March 27, 2004
Richard A. Clarke makes assertions in his book Against All Enemies that can be easily checked against external and unambiguous sources. Is Clarke truthful in verifiable assertions he makes?
No, in at least one instance Clarke totally fabricates a position he attributes to another author’s book, and then use his fabrication to discredit that author’s position.
UPDATE: Mark Steyn:
Does this mean Clarke is Enron – an equal-opportunity scandal whose explicitly political aspects are too ambiguous to offer crude party advantage? Not quite. Although his book sets out to praise Clinton and bury Bush, he can’t quite pull it off. Except for his suggestion to send in a team of “ninjas” to take out Osama, Clinton had virtually no interest in the subject.
In October 2000, Clarke and Special Forces Colonel Mike Sheehan leave the White House after a meeting to discuss al-Qa’eda’s attack on the USS Cole: “‘What’s it gonna take, Dick?’ Sheehan demanded. ‘Who the s*** do they think attacked the Cole, f****** Martians? The Pentagon brass won’t let Delta go get bin Laden. Does al-Qa’eda have to attack the Pentagon to get their attention?'”
Apparently so. The attack, on the Cole, which killed 17 US sailors, was deemed by Clinton’s Defence Secretary Bill Cohen as “not sufficiently provocative” to warrant a response. You’ll have to do better than that, Osama! So he did. And now the same people who claim Bush had no right to be “pre-emptive” about Iraq insist he should have been about September 11. . . .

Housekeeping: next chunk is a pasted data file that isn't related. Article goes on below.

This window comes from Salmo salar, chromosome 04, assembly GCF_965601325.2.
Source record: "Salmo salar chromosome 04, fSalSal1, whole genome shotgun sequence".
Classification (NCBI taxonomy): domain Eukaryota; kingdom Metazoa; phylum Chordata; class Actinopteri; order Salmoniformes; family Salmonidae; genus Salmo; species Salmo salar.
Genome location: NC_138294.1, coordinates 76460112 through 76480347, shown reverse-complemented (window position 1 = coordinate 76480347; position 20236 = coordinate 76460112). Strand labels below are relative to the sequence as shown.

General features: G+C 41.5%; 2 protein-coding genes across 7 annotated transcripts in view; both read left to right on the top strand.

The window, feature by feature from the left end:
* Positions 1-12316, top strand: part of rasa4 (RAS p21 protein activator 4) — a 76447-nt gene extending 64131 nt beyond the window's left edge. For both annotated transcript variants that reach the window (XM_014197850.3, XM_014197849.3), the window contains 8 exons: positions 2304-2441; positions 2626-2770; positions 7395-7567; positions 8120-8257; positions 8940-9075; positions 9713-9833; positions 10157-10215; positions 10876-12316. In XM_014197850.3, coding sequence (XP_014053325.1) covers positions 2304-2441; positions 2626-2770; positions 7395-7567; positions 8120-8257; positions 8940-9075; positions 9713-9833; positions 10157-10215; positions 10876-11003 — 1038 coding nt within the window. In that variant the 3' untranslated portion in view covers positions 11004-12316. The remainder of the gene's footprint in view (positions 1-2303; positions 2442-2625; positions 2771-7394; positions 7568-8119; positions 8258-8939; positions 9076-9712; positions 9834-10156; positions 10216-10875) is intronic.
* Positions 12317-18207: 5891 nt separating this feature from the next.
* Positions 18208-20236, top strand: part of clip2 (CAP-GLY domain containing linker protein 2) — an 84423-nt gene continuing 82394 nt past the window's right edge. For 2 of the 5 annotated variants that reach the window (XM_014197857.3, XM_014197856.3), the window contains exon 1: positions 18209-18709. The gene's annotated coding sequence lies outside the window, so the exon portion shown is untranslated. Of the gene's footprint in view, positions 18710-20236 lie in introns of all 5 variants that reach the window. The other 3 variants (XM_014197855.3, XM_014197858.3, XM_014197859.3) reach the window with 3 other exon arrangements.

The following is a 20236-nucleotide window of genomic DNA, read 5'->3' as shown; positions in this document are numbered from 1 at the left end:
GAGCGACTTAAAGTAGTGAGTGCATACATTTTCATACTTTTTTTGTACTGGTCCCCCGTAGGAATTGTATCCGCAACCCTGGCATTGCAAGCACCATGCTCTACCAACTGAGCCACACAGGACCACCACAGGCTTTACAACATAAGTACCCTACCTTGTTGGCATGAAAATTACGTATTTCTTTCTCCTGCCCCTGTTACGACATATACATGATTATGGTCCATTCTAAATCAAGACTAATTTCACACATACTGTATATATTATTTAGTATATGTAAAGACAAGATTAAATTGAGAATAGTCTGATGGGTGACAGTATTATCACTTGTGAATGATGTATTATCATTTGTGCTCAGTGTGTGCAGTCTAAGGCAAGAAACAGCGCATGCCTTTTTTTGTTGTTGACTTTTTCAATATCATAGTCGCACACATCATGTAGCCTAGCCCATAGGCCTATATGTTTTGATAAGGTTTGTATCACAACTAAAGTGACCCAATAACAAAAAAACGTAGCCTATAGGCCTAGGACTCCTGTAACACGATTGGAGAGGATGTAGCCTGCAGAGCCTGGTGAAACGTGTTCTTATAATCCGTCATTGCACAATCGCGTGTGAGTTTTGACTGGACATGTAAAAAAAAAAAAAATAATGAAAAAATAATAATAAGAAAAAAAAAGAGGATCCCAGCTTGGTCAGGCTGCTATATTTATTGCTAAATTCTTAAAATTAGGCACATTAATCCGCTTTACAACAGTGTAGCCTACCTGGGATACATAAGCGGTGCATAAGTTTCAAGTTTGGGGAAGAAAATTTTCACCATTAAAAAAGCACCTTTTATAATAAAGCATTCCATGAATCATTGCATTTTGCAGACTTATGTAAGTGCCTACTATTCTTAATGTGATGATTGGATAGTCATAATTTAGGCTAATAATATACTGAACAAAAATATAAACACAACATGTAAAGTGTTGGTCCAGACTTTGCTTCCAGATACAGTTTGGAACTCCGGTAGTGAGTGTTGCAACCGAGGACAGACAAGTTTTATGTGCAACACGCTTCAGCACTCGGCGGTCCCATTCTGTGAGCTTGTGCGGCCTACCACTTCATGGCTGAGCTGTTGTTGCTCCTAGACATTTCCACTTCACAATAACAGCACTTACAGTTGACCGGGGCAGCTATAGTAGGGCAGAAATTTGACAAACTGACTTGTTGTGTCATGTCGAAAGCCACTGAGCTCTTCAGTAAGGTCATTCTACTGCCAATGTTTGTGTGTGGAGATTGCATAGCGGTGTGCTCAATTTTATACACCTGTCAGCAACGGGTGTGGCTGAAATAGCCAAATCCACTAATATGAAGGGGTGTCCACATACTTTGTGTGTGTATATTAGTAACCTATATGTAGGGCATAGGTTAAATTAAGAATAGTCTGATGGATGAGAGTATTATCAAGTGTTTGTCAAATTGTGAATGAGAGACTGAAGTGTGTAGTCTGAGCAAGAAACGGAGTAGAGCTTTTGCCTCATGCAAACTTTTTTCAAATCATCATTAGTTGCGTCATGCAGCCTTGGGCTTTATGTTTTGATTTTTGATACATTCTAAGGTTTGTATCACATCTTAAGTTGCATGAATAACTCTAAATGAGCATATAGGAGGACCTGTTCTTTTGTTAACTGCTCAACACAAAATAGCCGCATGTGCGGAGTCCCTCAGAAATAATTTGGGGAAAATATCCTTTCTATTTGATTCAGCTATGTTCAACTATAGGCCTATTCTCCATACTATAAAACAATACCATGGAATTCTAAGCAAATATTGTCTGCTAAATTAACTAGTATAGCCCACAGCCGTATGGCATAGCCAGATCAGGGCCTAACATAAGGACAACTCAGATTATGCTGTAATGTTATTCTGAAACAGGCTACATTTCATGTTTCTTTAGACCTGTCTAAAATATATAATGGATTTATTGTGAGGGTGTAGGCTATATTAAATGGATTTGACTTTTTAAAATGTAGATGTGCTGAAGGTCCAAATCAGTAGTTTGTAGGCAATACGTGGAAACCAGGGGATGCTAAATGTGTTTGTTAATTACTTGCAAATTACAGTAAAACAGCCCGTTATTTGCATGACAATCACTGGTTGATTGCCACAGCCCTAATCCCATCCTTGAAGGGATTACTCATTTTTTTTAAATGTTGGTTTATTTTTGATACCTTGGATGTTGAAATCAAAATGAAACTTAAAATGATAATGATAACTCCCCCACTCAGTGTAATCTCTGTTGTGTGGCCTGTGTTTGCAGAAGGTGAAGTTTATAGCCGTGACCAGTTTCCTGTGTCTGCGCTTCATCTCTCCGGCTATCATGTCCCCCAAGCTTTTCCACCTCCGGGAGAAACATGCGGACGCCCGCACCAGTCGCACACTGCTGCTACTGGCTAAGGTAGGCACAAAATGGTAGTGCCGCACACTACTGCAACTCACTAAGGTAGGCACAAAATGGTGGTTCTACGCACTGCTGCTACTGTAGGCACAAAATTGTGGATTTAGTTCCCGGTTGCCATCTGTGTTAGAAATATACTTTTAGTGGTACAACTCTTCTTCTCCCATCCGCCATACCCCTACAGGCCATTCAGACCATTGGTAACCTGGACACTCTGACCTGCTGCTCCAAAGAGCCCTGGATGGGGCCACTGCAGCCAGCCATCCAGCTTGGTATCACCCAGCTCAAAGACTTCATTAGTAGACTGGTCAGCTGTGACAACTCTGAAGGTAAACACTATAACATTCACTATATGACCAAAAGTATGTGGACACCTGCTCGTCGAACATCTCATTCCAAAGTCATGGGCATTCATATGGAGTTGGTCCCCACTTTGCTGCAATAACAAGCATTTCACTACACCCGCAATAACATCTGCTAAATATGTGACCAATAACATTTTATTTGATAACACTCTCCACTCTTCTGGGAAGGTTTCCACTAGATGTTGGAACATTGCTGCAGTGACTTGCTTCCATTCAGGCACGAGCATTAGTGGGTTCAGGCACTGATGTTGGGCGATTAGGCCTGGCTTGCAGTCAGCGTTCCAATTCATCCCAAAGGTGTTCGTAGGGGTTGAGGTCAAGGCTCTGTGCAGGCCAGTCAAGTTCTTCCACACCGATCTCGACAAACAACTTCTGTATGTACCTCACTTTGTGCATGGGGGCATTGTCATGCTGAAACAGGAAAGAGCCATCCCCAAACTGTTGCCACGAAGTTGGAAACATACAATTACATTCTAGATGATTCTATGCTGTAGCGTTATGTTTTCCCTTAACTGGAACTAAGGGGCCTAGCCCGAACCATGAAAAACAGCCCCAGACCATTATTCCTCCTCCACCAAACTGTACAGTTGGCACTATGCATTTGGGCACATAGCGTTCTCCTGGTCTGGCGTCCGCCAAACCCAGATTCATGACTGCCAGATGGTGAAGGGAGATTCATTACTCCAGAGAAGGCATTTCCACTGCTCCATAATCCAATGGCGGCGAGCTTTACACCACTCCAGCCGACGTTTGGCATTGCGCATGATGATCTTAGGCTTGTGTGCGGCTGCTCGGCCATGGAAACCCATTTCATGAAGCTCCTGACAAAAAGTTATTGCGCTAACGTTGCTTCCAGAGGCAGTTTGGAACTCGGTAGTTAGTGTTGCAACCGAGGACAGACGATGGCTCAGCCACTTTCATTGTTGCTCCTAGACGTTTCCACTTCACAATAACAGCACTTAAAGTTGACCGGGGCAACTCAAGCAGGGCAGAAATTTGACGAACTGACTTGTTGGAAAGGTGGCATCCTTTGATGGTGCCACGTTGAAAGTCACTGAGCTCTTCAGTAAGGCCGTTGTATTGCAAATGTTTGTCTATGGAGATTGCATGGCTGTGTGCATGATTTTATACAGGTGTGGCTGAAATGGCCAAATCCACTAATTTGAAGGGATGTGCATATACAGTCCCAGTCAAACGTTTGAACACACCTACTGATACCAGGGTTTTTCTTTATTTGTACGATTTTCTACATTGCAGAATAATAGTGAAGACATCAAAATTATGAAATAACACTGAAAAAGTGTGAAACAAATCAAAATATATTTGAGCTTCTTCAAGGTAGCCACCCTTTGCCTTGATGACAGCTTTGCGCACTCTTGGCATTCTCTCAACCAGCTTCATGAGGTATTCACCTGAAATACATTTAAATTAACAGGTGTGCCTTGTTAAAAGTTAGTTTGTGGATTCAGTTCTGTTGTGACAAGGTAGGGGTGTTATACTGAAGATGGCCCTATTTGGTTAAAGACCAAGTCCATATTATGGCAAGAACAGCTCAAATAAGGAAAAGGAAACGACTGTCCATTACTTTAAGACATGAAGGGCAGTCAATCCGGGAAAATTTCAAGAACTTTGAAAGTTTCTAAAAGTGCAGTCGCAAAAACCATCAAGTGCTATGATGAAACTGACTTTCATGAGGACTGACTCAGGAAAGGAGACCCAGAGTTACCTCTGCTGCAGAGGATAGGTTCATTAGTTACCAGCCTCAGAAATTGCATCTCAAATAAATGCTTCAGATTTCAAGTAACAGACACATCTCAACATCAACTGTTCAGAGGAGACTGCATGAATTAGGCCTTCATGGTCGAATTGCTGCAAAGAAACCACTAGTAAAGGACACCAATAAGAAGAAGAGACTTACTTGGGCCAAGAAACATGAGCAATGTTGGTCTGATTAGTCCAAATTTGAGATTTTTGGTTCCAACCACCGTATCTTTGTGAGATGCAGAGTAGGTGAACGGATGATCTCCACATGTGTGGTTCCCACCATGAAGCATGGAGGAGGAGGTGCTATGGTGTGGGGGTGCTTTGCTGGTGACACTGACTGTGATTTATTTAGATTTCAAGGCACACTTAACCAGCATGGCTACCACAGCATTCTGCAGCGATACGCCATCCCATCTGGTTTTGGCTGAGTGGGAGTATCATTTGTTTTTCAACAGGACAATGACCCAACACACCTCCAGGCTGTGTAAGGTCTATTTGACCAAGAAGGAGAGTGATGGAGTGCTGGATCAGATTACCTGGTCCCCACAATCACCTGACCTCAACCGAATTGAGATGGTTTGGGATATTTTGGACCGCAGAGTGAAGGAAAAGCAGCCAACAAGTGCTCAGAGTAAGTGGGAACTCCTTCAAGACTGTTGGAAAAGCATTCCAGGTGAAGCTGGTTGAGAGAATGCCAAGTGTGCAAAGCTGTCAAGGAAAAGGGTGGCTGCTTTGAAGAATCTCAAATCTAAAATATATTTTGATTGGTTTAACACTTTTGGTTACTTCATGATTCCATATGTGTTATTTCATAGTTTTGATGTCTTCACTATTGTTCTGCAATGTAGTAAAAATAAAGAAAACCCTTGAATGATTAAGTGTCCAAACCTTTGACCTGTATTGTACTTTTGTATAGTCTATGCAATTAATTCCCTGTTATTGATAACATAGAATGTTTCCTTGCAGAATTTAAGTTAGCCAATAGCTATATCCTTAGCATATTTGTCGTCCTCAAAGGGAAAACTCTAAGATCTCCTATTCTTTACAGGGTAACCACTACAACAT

Bush got it right: go to where the terrorists are, overthrow their sponsoring regimes, destroy their camps, kill their leaders.
Instead, all the Islamists who went to Afghanistan in the 1990s graduated from Camp Osama and were dispersed throughout Europe, Asia, Australia and North America, where they lurk to this day. That’s the Clarke-Clinton legacy. And, if it were mine, I wouldn’t be going around boasting about it.
ANOTHER UPDATE: Jon Henke emails:
I’ve noticed the Democrats are calling the Administration’s response to Clarke “character assassination”. Odd, considering the response has largely consisted of pointing out Clarke’s own words.
Wouldn’t that more accurately be called “character suicide”?
I prefer “self-Fisking,” though I suppose that might sound a little racy to blogosphere neophytes. . . .